The Moonstone: A Gothic Disruption

The arrival of the Moonstone at Lady Verinder’s house is a sudden, unsettling disruption of everyday norms. The novel is structured in such a way that the reader first hears the legendary history of the gem and is then introduced to the normalcy of everyday life in England, 1848; immediately, a sharp juxtaposition is set up between past and present, India and England. Gothic fiction is frequently concerned with these kinds of juxtapositions of time and place (British Library “Gothic Motifs”) and the Moonstone itself acts as an interruption of one time and place into another. The prologue sets up the Moonstone’s role as an object of the past through the way its history is presented: upon its placement in a new temple, the god Vishnu “commanded that the Moonstone should be watched, from that time forth, by three priests in turn, night and day, to the end of the generations of men… the deity predicted certain disaster to the presumptuous mortal who laid hands on the sacred gem, and to all of his house and name who received it after him” (Collins 12). The language used conveys an archaic, mythological feeling to this tale, and it reads in a similar manner as a ghost story told around a campfire, with no real bearing on the modern day. The British colonizers clearly hear the tale in this way, as to them, the Moonstone is nothing but a “fanciful story” (Collins 13). Only John is taken in by the tale, and even he has no respect for the diamond’s cultural significance. He becomes the “presumptuous mortal” who takes the Moonstone from its home country and brings it – and its curse – back home to England.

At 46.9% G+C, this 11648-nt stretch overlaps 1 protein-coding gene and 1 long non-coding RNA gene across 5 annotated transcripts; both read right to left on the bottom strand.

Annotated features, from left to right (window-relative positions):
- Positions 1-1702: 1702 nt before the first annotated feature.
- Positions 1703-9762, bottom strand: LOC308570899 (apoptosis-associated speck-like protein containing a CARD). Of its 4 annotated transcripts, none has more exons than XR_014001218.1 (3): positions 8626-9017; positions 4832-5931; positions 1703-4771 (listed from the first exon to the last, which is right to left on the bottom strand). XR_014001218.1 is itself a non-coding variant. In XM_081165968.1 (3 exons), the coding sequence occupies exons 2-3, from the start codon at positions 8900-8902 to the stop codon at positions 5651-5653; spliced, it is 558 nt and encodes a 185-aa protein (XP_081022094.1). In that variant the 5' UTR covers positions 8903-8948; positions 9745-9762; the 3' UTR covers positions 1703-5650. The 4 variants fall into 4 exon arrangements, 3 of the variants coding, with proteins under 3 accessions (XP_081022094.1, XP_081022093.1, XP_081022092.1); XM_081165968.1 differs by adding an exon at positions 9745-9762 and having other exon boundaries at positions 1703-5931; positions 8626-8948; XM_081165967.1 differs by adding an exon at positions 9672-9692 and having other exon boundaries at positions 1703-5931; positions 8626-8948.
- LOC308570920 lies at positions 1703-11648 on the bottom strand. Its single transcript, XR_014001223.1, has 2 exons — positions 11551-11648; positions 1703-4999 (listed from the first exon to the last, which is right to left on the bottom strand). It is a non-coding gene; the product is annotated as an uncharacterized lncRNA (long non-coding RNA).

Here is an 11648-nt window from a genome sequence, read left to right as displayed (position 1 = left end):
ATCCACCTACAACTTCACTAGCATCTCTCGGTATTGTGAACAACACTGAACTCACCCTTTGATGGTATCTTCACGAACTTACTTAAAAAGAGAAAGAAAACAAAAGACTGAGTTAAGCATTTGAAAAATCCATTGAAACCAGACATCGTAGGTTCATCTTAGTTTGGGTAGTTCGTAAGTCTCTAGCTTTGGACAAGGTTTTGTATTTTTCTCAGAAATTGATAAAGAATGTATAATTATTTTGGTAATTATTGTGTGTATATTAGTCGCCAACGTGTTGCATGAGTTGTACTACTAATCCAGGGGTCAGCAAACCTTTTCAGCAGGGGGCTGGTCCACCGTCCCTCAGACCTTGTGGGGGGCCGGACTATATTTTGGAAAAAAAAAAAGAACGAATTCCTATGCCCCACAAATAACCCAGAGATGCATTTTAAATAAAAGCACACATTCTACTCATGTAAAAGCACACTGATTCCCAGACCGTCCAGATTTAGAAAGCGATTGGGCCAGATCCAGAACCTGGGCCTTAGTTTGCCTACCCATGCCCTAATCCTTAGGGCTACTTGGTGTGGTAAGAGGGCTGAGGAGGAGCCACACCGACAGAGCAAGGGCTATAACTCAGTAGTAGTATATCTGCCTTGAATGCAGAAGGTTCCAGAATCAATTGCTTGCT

In gothic texts, beings, objects, and events of the past tend to disrupt everyday norms by “suddenly erupt[ing] within the present and derang[ing] it” (British Library “Gothic Motifs). However, before the gothic impact of the Moonstone can be felt in England, a sense of normalcy must first be established so the stone’s presence has something to affect. This sense of normalcy is set up by Betteredge’s narration of the first part of the text, in the way he describes his life and responsibilities. As house-steward and head of the servants, it falls to him to ensure day-to-day activities run smoothly. There is a disruption to his routine in the arrival of Franklin and the Moonstone, but Betteredge manages to maintain the peace by convincing Franklin to keep the Moonstone in the bank – away from the house – until Rachel’s birthday (Collins56-57). The moment the Moonstone is revealed, however, its effects are felt by the household and it is fully functional as a gothic threat. Lady Verinder is upset at the reminder of her brother (Collins 73-73), the stone’s presence negatively influences Rachel’s birthday dinner (Collins 78-81), and its disappearance and the intrusion of the police disrupt the entire household the next day. The sense of normalcy is gone, and will not be fully recovered until the issue of the Moonstone is dealt with.